What is type 2 diabetes?
Type 2 diabetes is the most common form of an illness and accounts for 90-95% of all cases of diabetes. Typically diagnosed in adulthood, the incidence in children is increasing as a result of rising obesity rates. In cases of type 2 diabetes, the body does not produce or cannot effectively process insulin, the hormone responsible for converting food into energy.
The majority of people with type 2 diabetes are able to manage their health with diet, exercise and medication. However, as the disease progresses, the pancreas gradually loses its ability to produce insulin, meaning that many of those patients need to start taking insulin to manage their diabetes.
Risk factors for type 2 diabetes
There are several risk factors, including the following:
- Weight. Being overweight is a primary risk factor for type 2 diabetes.
- Age. The risk of type 2 diabetes increases with age.
- Race. Ethnicity plays a part in the diagnosis of type 2 diabetes. African-Americans, Hispanic/Latino Americans, American Indians, and some Asian-Americans and Native Hawaiians or other Pacific Islander Americans are at higher risk.
- Families. Type 2 diabetes is known to genetically run in families.
- Pre-diabetes. People with pre-diabetes have higher than normal blood glucose levels, but not high enough to be classified as type 2 diabetes. Left untreated, pre-diabetes often progresses to type 2 diabetes.
- Gestational diabetes. Women with gestational diabetes during pregnancy are seven times more likely to develop type 2 diabetes.
Type 2 diabetes symptoms and diagnosis
According to the National Diabetes Information Clearinghouse, conditions that may be an indication you have type 2 diabetes include the following:
- Frequent infections
- Blurred vision
If your health care professionals suspect diabetes, they may perform a glucose tolerance test. Diabetes is diagnosed with a blood glucose over 200 mg/dL, or a fasting blood glucose above 126 mg/dL.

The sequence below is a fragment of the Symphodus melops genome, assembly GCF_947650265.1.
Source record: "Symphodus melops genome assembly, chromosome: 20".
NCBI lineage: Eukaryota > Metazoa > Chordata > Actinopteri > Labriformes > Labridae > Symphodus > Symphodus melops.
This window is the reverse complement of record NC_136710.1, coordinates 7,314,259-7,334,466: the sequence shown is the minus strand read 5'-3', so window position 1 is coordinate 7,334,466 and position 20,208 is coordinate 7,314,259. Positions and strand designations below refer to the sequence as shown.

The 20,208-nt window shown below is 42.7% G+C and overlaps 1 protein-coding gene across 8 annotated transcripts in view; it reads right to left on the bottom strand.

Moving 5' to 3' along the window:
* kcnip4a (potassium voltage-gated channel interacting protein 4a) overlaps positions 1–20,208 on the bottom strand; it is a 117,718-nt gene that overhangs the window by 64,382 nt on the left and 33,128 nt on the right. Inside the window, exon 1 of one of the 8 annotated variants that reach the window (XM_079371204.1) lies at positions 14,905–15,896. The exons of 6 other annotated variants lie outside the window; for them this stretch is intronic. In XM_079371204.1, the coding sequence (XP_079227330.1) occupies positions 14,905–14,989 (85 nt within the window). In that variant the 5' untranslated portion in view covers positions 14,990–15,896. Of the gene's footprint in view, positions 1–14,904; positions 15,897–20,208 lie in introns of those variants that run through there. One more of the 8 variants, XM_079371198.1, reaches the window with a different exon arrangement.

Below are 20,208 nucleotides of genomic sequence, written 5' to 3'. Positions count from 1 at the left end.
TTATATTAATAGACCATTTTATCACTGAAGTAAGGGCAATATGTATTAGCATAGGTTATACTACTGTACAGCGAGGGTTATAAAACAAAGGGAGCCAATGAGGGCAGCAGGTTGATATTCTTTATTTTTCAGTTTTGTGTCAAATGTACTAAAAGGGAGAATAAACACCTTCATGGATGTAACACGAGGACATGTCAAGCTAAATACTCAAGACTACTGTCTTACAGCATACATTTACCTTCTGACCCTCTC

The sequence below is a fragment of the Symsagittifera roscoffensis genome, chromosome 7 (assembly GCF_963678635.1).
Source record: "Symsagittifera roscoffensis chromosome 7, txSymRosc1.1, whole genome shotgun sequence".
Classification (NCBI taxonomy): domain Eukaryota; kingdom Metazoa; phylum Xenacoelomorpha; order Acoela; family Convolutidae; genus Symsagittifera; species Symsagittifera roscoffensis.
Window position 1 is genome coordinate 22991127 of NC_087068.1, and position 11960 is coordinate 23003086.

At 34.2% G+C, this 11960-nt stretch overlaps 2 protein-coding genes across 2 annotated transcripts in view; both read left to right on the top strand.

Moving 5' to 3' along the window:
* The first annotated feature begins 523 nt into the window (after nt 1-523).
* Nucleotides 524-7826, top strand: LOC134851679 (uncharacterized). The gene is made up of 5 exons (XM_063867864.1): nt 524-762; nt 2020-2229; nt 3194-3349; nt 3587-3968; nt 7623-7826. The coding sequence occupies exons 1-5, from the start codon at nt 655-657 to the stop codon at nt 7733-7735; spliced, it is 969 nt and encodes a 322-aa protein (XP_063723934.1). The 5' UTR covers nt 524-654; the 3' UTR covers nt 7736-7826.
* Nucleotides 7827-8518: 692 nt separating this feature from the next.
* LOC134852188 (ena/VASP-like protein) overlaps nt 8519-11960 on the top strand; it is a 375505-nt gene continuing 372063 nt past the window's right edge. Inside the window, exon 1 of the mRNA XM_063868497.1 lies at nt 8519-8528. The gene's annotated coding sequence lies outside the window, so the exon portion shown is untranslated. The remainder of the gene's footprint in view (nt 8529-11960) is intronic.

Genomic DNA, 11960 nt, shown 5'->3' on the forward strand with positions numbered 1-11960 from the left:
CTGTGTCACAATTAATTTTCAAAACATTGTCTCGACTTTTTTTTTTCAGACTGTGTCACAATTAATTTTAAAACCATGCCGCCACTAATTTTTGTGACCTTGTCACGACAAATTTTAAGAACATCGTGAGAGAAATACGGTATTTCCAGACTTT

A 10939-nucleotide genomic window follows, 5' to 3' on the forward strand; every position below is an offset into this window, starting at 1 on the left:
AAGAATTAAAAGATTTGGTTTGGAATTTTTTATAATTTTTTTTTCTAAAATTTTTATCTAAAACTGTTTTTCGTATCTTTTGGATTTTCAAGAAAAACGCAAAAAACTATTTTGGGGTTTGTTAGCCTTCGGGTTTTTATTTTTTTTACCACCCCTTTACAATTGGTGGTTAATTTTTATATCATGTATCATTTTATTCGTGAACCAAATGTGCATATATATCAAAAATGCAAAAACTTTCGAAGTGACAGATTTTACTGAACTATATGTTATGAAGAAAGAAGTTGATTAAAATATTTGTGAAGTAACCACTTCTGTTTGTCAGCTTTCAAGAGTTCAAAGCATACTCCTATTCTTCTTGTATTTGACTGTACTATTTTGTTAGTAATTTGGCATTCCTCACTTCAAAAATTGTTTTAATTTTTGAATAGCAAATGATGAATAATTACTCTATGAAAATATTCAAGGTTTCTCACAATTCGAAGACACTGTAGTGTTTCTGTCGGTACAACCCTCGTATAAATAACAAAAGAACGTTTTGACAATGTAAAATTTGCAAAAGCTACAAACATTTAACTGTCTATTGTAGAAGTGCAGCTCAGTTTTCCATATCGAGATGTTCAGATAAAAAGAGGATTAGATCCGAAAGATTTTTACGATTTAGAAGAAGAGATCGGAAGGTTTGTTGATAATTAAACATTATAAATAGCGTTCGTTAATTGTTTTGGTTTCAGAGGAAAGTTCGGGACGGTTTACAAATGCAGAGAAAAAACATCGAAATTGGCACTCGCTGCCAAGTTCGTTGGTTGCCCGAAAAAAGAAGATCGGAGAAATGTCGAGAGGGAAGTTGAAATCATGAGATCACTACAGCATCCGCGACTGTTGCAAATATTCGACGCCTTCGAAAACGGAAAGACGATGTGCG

Treatment and management of type 2 diabetes
Diet, insulin, and oral medication to lower blood glucose levels are the foundation of diabetes treatment and management. Many people with type 2 diabetes can control their blood glucose by following a healthy meal plan and exercise program, losing excess weight, and taking oral medication. Medications may change during the course of the disease. Some people with type 2 diabetes may eventually need insulin to control their blood glucose.
Self-education is the key to living well with diabetes. A support team of diabetes educators, doctors, family and friends can help you or your loved one with diabetes become educated, learn coping skills and solve problems related to diabetes management.
Type 2 diabetes prevention
The Diabetes Prevention Program (DPP), a large prevention study group of people at high risk for diabetes, showed that lifestyle interventions to lose weight and exercise reduced the development of type 2 diabetes by 58 percent during a 3-year period. Additionally, interventions to prevent or delay type 2 diabetes in individuals with pre-diabetes can be achievable and cost-effective, according to the CDC's 2011 National Diabetes Fact Sheet.
It's important to stress that even if you are at risk, a diagnosis of type 2 diabetes can be delayed if you adopt changes to your lifestyle that include a healthy diet, exercise program and weight loss.
American Diabetes Association, "Type 2 Diabetes"
National Diabetes Information Clearinghouse, "National Diabetes Statistics, 2011"